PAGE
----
Crock Pot Chicken, Sausage and Shrimp Jambalaya

jambalaya
Diana Rattray
  • 7 hrs 20 mins
  • Prep: 20 mins,
  • Cook: 7 hrs
  • Yield: 8 servings
Ratings (23)

This is a  tasty slow cooker jambalaya, a combination of chicken, sausage, rice, tomatoes, and shrimp. The cooked rice and shrimp are added just before the dish has finished cooking.

Use spicy andouille sausage or a milder Polish sausage in the recipe. Or use another variety of smoked sausages, such as a chicken or turkey variety. 

Because it contains tomatoes, this is more of a Creole jambalaya than Cajun. The rice is cooked separately to ensure it is perfectly cooked; cook it a day in advance if you'd like. Feel free to vary the vegetables a bit to suit your taste. Ham is also a good addition, or use turkey instead of the chicken.

What You'll Need

  • 1 pound chicken breasts (or tenders, boneless, cut into 1-inch cubes​)
  • 8 ounces smoked sausage (sliced)
  • 1/2 cup chopped onion
  • 2 ribs celery (sliced)
  • 1 green bell pepper (chopped)
  • 1 (28-ounce) can crushed tomatoes
  • 1 cup chicken broth
  • 1/2 cup dry white wine
  • 2 teaspoons dried oregano
  • 2 teaspoons dried parsley
  • 2 teaspoons Cajun seasoning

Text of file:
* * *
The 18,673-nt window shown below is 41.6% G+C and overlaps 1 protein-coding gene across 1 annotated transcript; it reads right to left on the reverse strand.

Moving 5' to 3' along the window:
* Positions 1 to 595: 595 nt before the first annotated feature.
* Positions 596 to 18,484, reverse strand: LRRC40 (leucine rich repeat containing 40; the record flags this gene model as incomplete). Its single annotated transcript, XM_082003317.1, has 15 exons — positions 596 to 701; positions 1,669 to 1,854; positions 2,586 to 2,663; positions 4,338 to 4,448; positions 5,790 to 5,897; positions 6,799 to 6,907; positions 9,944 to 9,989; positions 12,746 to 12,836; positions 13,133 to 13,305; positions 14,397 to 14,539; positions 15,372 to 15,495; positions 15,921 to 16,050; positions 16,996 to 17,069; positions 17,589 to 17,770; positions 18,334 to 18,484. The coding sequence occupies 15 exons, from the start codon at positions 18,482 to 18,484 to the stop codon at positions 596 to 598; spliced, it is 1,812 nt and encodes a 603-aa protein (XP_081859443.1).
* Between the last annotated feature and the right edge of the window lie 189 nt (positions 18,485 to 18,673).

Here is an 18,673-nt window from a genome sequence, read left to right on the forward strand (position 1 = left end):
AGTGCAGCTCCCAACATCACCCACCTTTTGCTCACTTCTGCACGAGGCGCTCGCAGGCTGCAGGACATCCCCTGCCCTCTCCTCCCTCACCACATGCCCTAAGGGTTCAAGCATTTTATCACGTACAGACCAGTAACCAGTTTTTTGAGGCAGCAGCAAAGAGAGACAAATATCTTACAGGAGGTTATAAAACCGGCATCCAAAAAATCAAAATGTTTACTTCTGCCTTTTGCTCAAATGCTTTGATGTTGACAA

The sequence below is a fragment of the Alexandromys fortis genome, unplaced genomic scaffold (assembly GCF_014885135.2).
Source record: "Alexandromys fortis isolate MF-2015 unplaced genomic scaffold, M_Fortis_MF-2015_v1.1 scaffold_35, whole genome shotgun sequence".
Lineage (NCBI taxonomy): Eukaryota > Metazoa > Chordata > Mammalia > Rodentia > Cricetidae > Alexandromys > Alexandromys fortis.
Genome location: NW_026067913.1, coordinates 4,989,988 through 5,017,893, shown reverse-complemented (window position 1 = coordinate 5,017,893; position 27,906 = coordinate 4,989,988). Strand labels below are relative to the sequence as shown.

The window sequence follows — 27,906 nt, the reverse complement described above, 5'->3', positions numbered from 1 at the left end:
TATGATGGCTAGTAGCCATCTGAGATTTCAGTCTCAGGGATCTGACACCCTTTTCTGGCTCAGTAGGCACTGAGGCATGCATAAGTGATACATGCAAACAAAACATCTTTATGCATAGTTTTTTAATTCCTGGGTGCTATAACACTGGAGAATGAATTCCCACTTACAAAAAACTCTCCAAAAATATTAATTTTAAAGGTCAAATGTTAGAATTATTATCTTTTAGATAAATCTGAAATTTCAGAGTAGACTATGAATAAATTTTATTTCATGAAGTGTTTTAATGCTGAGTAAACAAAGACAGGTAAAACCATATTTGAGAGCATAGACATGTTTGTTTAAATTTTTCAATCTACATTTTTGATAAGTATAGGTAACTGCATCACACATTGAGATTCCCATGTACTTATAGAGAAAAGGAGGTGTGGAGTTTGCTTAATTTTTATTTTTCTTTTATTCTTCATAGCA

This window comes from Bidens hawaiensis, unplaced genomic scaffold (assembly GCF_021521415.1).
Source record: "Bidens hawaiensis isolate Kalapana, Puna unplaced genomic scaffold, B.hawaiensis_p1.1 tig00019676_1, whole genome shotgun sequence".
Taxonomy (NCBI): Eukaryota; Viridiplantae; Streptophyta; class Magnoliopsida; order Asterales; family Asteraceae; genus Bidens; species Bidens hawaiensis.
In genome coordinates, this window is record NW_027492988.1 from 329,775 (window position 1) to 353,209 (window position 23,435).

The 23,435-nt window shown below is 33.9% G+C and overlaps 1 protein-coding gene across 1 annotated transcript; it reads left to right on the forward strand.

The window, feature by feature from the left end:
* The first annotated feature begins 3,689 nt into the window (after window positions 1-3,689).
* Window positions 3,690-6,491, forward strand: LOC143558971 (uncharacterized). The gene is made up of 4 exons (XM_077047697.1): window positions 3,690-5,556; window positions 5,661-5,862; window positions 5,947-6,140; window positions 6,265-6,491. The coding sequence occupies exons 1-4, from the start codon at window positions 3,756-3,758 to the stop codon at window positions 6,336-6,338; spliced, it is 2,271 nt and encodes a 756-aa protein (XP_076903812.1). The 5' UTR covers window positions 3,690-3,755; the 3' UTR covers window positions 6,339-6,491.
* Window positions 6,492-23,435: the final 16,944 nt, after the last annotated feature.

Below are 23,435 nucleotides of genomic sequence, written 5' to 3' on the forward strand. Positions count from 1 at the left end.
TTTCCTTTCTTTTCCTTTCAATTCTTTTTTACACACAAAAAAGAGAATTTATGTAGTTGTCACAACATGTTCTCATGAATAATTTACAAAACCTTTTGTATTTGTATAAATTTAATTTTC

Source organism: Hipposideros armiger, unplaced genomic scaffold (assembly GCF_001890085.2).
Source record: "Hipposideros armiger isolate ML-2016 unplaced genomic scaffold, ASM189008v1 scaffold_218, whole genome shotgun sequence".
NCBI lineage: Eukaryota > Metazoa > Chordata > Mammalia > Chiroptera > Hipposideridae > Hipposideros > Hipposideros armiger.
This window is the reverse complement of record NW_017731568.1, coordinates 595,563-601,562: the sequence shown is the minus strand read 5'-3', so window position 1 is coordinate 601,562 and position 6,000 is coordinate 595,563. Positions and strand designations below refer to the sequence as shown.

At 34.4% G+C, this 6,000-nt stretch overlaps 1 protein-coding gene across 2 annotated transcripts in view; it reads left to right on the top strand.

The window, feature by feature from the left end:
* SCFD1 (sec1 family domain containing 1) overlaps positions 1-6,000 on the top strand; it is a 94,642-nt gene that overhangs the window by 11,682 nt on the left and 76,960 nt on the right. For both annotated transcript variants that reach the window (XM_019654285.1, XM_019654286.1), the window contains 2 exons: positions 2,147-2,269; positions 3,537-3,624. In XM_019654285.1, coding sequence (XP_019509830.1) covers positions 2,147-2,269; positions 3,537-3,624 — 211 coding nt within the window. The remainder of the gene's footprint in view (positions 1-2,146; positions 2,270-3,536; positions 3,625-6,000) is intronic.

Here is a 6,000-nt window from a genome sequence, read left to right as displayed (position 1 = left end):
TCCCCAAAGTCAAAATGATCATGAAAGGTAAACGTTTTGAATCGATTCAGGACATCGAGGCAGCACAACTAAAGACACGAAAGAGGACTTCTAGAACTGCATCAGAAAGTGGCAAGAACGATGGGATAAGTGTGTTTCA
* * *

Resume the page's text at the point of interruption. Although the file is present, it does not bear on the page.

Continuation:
• 1 teaspoon cayenne pepper1 pound shrimp, cooked
  • 2 cups long grain rice, cooked

How to Make It

  1. Combine chicken, sausage, chopped bell pepper and chopped onion in the crockery insert of the slow cooker. Add the tomatoes, chicken broth, wine, oregano, parsley, Cajun seasoning, and pepper; stir gently.
  2. Cover and cook on low for 6 to 8 hours, or on high for 3 to 4 hours.
  3. About 20 to 30 minutes before the dish is ready, add the cooked shrimp and hot cooked rice; heat thoroughly.
  4. Serve the dish with crusty French bread or cornbread.
    Nutritional Guidelines (per serving)
    Calories 420
    Total Fat 15 g
    Saturated Fat 5 g
    Unsaturated Fat 6 g
    Cholesterol 176 mg
    Sodium 635 mg
    Carbohydrates 32 g
    Dietary Fiber 4 g
    Protein 35 g
    (The nutrition information on our recipes is calculated using an ingredient database and should be considered an estimate. Individual results may vary.)